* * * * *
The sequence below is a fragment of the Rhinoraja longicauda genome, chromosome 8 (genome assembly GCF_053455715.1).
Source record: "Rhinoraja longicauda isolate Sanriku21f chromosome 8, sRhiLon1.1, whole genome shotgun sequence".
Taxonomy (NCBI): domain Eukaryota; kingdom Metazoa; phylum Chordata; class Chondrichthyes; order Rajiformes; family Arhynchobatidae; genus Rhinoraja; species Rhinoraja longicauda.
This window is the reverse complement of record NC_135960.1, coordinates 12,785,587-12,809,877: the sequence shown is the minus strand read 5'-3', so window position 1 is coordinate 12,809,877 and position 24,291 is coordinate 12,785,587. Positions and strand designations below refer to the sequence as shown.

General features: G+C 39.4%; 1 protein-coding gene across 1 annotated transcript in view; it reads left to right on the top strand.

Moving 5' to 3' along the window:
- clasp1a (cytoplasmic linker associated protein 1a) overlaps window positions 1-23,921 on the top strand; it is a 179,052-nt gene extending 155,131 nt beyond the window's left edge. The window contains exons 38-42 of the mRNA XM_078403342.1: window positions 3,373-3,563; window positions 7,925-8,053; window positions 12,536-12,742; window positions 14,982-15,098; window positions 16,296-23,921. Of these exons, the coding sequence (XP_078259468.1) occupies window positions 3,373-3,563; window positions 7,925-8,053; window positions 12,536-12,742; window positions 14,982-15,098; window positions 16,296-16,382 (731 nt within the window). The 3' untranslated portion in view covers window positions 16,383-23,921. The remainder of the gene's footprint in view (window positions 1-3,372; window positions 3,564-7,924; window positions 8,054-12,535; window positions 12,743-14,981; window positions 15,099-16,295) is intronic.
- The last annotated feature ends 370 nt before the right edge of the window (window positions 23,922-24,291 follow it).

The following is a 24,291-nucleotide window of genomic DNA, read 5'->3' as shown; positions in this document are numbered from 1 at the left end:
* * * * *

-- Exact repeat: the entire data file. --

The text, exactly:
The sequence below is a fragment of the Rhinoraja longicauda genome, chromosome 8 (genome assembly GCF_053455715.1).
Source record: "Rhinoraja longicauda isolate Sanriku21f chromosome 8, sRhiLon1.1, whole genome shotgun sequence".
Taxonomy (NCBI): domain Eukaryota; kingdom Metazoa; phylum Chordata; class Chondrichthyes; order Rajiformes; family Arhynchobatidae; genus Rhinoraja; species Rhinoraja longicauda.
This window is the reverse complement of record NC_135960.1, coordinates 12,785,587-12,809,877: the sequence shown is the minus strand read 5'-3', so window position 1 is coordinate 12,809,877 and position 24,291 is coordinate 12,785,587. Positions and strand designations below refer to the sequence as shown.

General features: G+C 39.4%; 1 protein-coding gene across 1 annotated transcript in view; it reads left to right on the top strand.

Moving 5' to 3' along the window:
- clasp1a (cytoplasmic linker associated protein 1a) overlaps window positions 1-23,921 on the top strand; it is a 179,052-nt gene extending 155,131 nt beyond the window's left edge. The window contains exons 38-42 of the mRNA XM_078403342.1: window positions 3,373-3,563; window positions 7,925-8,053; window positions 12,536-12,742; window positions 14,982-15,098; window positions 16,296-23,921. Of these exons, the coding sequence (XP_078259468.1) occupies window positions 3,373-3,563; window positions 7,925-8,053; window positions 12,536-12,742; window positions 14,982-15,098; window positions 16,296-16,382 (731 nt within the window). The 3' untranslated portion in view covers window positions 16,383-23,921. The remainder of the gene's footprint in view (window positions 1-3,372; window positions 3,564-7,924; window positions 8,054-12,535; window positions 12,743-14,981; window positions 15,099-16,295) is intronic.
- The last annotated feature ends 370 nt before the right edge of the window (window positions 23,922-24,291 follow it).

The following is a 24,291-nucleotide window of genomic DNA, read 5'->3' as shown; positions in this document are numbered from 1 at the left end: